by Pete Bodo
PARIS—The cries rained down from the entire perimeter of Court Philipp Chatrier, "Go, Vika," or "Allez, Vika!" Over in the sparsely-populated VIP section, Victoria Azarenka's managers were volubly encouraging their client, as were a few Russian-speaking somebodies. There was an Asian girl in the box too, not that it mattered a whole lot to Li Na. Turned out that spectator was for Azarenka, too.
I felt bad for Li, and once again realized how difficult it must be for a Chinese player to make his or her way around the world tour—even if, like Li, she's been a Grand Slam finalist. Not that she had a pressing need of my or anyone else's support; she played a terrific match today to knock out the woman who many felt was the most legitimate contender here based on her play since Indian Wells and Miami, Azarenka.
Li accomplished that in straight sets, 7-5, 6-2, to earn a place in the semis opposite Maria Sharapova, the third tall, powerful, rangy and aggressive blonde Li has come across in as many rounds (Petra Kvitova and Azarenka were her two previous victims). Li is officially listed at 5' 7" (a short 5' 7" if you ask me), so you would have to clone her and then stand one atop the other to create one Li as tall as Sharapova. That's okay with Li, though. She plays big. As she said of her recent history and immediate future:
"So I know these three players was like hit ball so hard, not even like Spanish or European player, like play more topspin, dropshot. I think this good for me. I didn't like someone play like Spanish player, like topspin, dropshot, I always have to running and hit the ball. I hate that." She laughed. "I like to stand there. Yeah."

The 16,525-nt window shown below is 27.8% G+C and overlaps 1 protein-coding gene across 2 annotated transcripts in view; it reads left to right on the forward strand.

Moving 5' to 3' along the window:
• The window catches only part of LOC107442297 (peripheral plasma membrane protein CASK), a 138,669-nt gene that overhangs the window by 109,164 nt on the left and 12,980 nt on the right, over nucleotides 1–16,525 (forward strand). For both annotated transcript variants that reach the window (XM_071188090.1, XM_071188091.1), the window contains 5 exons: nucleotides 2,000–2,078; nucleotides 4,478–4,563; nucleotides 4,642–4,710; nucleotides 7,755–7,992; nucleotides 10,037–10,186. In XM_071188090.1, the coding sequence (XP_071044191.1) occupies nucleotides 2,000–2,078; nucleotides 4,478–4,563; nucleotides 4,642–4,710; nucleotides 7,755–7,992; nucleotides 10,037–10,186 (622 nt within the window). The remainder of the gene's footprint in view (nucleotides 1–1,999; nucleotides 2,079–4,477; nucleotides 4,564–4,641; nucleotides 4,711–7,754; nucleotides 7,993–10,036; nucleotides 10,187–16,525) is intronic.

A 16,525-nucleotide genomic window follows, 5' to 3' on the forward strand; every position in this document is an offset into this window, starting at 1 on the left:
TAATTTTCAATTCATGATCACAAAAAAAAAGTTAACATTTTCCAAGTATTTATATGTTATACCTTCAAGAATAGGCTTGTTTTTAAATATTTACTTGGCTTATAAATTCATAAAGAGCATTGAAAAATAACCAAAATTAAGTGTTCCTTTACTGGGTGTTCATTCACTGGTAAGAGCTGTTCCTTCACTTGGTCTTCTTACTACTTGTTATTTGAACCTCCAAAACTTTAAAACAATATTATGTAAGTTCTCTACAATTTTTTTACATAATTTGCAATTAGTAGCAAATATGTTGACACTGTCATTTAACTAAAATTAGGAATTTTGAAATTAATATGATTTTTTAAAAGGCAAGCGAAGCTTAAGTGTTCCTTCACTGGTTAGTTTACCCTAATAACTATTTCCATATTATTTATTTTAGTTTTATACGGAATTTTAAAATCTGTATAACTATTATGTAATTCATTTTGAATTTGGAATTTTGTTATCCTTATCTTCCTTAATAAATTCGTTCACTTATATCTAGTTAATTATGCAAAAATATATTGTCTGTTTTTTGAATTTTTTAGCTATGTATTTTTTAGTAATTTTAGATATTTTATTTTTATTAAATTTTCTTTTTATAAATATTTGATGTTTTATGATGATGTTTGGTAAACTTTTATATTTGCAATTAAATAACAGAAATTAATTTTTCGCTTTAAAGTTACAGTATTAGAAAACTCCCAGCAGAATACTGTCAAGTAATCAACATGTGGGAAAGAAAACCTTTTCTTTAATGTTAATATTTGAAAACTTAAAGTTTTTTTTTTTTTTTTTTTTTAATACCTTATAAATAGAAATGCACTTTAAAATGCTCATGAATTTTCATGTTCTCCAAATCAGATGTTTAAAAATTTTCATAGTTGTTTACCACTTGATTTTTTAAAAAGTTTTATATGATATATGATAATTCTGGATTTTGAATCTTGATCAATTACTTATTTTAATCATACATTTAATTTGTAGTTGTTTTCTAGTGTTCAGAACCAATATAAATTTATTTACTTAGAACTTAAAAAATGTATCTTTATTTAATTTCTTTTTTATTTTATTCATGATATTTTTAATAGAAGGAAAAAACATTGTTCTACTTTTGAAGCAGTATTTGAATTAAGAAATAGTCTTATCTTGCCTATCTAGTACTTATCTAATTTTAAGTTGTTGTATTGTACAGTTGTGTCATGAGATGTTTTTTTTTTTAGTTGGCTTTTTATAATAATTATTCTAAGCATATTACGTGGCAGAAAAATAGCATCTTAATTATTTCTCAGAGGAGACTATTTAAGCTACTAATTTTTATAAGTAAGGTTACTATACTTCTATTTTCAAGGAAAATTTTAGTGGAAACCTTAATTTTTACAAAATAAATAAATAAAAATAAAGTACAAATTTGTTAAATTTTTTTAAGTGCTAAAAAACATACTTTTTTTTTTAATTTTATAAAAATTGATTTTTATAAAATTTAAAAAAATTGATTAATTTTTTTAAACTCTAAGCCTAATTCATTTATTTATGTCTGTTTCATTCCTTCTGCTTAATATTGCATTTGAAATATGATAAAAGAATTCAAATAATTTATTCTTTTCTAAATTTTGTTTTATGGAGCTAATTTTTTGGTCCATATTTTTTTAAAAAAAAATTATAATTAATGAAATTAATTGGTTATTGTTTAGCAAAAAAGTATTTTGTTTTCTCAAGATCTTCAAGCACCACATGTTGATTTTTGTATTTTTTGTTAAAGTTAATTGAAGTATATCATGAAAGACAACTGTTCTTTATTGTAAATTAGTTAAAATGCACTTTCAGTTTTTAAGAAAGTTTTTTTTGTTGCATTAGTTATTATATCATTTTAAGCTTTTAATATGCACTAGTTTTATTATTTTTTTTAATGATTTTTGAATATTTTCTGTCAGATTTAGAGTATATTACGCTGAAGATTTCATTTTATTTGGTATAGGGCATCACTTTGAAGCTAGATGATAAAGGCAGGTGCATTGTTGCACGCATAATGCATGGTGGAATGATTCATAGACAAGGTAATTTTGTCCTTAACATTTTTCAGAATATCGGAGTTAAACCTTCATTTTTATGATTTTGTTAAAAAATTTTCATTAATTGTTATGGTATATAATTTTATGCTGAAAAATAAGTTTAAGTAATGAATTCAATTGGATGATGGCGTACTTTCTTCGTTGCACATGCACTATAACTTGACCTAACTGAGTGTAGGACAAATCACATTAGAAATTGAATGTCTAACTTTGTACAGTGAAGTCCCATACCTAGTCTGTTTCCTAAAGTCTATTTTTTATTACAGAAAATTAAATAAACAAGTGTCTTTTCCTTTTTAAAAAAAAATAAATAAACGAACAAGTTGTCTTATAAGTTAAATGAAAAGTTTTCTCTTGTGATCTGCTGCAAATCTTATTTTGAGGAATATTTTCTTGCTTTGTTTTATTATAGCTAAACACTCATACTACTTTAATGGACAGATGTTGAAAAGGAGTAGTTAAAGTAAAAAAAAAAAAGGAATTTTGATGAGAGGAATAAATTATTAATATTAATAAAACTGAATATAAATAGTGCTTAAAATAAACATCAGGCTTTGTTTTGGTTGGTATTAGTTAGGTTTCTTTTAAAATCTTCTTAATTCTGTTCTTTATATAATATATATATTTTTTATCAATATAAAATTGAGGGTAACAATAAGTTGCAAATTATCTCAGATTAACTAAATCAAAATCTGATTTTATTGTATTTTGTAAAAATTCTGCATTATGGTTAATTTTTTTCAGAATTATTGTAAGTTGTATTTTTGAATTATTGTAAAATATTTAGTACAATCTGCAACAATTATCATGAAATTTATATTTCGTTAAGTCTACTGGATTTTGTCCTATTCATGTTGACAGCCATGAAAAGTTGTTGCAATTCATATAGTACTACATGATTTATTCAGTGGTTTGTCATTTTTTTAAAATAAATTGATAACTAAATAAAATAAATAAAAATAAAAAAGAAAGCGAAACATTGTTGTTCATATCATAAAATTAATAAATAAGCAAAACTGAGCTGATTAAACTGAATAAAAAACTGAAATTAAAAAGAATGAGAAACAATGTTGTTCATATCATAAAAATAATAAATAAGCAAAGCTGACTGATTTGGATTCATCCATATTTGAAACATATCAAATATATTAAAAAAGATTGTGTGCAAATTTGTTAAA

She also said, on a more serious note, and with unmistakable pride in her voice: "After I win the match I was feeling, 'Wow. . .I can play semi in Roland Garros.' I never think about that before. So many people think I'm not so good in clay court, but I think now they should change (their view) a little bit."
Has it occurred to anyone else that Li is a little cocky, in a way not unlike, say, Martina Hingis, rather than merely shy and challenged in a tongue not her own? That wouldn't trouble me unless she overdid it, but "cocky" is a quality that doesn't usually factor into that sentimental view we like to take toward people whom we think have "exotic appeal." Those recipients of our affection are expected to be charming, wide-eyed, naive and, preferably, docile; I'm not sure Li is any of those but charming.
But for a few weeks now, Li's mostly been deadly. Her game these days tempts hacks like me to reach for similes invoking the Great Wall of China, because her defenses have been nothing less then impregnable. She's served well; her motion is satisfying to behold. Li's game is classic—evocative of no one more than Chris Evert, although Li's power and sting are of a different order of magnitude. All that, and the only grunting you'll hear from her is an honest expression of the toll of her labor. She doesn't shriek like a scalded cat every time she hits a puffball second serve, or routine backhand. She's silently deadly, and Azarenka can attest to that. As she said after the match, "She was a better player today. She played very well in the important moments."